Written by Tim Seeley and Tom King
Art by Mikel Janin and Jeromy Cox
Published by DC Comics
Release Date: July 9, 2014
I’m going to spoil something right away, because if I don’t, everything I say about this issue will be meaningless otherwise.
Dick Grayson is not really a blonde.
Everyone take a deep breath. Our national nightmare is over.
With the former Boy Wonder’s first mission as a believed-dead, tasked-by-Batman, agent of secret spy group Spyral well underway, Grayson #1 is a strong introduction to the new status quo we can expect for our much-loved brunette hottie. Not quite James Bond — but certainly packing all the moves (and abs) one would expect from an international super-spy — Dick Grayson has a new mission in life. And despite some lingering doubts on my part, I readily admit it seems to suit him perfectly.
It’s obvious how well Tim Seeley (and his co-plotter Tom King) understands the personality of Dick Grayson. The sense of responsibility, his humor, and his confidence all shine through the page, so that no matter how new this take may seem, it’s still Dick Grayson through and through. Even the way the newly minted Agent 37 (an ode to the time before Dick became Robin in the classic Detective Comics #38) handles the mission speaks to his bombastic, extroverted persona, making it crystal clear that this book isn’t a spy thriller with Nightwing wedged in to make it work. Grayson is crafted specifically for this character, his beliefs, and his skill set. It’s definitely Dick’s story.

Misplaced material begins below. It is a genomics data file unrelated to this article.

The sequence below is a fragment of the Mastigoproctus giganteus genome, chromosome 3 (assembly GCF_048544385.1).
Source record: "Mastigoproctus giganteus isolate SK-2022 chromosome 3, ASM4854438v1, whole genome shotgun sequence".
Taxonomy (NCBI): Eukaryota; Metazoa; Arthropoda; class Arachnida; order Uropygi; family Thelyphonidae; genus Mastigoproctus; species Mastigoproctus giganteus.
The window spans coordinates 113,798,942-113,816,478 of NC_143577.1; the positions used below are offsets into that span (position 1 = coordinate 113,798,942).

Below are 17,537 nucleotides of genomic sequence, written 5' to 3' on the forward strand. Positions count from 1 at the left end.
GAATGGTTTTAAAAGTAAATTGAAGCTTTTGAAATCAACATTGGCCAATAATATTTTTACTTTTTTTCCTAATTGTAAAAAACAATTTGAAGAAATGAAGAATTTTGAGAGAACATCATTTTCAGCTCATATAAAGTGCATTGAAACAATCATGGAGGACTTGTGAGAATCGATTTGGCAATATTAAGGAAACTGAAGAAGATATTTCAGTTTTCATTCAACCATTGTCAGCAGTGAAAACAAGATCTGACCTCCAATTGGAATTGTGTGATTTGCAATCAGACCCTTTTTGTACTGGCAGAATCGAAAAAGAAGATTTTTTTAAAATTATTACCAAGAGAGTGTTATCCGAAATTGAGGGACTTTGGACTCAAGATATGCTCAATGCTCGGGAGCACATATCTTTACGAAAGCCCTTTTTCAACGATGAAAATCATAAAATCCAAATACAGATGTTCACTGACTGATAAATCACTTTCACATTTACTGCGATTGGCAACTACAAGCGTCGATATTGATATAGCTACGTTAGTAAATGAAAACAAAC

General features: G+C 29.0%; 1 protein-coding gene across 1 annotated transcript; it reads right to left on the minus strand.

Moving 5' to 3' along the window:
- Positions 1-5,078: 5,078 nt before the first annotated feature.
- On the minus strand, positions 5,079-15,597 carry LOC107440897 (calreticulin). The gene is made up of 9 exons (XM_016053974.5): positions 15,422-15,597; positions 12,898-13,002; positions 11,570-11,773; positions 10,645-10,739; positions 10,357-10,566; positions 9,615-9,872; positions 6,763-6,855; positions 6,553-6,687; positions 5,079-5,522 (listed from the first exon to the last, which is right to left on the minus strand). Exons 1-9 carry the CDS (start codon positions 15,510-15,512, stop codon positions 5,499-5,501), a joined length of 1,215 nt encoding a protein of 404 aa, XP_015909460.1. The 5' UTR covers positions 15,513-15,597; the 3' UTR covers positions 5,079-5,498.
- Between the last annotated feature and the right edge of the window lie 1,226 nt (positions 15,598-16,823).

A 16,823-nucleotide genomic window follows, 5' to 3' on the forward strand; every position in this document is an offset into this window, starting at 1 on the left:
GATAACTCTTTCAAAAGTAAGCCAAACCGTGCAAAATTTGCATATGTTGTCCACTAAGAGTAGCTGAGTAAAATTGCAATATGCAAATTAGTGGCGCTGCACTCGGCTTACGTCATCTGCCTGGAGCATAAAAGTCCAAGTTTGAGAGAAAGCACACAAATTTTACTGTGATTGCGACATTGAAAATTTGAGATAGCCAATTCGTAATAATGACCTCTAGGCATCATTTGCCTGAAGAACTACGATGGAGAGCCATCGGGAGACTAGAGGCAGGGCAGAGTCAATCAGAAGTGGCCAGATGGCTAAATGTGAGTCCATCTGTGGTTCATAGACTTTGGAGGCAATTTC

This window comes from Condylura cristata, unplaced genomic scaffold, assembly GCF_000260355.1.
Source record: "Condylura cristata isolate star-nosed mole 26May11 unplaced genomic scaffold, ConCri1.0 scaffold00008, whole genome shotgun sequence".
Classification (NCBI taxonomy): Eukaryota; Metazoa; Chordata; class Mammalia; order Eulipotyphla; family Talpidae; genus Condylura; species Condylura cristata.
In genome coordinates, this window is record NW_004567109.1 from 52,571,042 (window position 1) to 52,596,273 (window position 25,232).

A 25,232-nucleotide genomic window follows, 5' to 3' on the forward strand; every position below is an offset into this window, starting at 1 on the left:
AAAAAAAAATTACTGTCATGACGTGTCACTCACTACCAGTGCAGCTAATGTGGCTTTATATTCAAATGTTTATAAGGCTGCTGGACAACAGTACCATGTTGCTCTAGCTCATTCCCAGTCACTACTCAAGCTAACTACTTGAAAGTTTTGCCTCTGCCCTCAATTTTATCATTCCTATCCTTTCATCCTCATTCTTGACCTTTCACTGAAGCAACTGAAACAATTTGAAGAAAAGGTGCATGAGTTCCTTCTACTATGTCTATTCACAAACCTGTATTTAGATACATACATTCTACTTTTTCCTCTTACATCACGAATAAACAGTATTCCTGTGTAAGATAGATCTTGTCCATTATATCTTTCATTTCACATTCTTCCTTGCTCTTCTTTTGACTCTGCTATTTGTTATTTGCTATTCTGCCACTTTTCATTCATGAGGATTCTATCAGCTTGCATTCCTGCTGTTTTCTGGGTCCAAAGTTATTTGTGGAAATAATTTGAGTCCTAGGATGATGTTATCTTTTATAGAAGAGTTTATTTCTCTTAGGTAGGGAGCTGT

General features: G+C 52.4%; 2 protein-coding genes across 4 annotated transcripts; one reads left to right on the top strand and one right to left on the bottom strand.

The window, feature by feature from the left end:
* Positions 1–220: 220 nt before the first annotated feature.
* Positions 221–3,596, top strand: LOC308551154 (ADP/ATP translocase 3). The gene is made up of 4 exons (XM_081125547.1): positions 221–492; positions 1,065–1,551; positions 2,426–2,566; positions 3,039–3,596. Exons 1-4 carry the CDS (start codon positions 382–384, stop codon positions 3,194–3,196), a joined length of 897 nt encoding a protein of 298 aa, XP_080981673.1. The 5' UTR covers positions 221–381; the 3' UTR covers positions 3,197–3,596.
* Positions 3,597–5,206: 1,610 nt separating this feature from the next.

We get a bit more of the environment of Spyral here than we did in last month’s Nightwing #30, including a revelation at the end that makes it clear how important Dick’s role is going to be in the super-hero community as a whole, even if behind-the-scenes. Helena Bertinelli, introduced by codename “The Matron,” is going to be the boss in their ongoing team-ups, for sure, but how different is that from Nightwing and the Huntress pre-New 52, after all? The hint of romantic/not really romantic tension between Dick and Helena is a nice touch by Seeley, leaving us with just enough information to wonder: how much does Helena really know about what Spyral is up to?
The finished art by Mikel Janin is doing more things for this book than I can possibly describe in this review, not the least of which is giving us an incredibly dreamy-looking, super hot Dick Grayson. I don’t normally look to my comics for T&A gratification, but man oh man, I owe Janin some serious thanks for at least one scene.
Overall, however, it must be acknowledged that Janin understands Dick’s body language and abilities as surely as Seeley understands his mental state. This is a highly-trained acrobatic athlete lunging across the page, and none of what was core to his career as Robin, Nightwing, or Batman is lost in the translation to plainclothes life. It’s a delight to trace the moves one by one, from panel to panel, like watching the Flash run across a Silver Age comic in Infantino-esque fashion.
A beautifully rendered introduction to the new status quo of one of DC’s longest-lived heroes, Grayson #1 is the start of a bold new direction for the Dark Knight’s eldest son — another fine example of how the New 52 can constantly surprise and delight. And the best part is, with Seeley and Janin at the helm, I have no worries that Dick will make it through with flying colors. They get the core of his character. I’m excited to see where this new adventure leads.
The Verdict: 9.0/10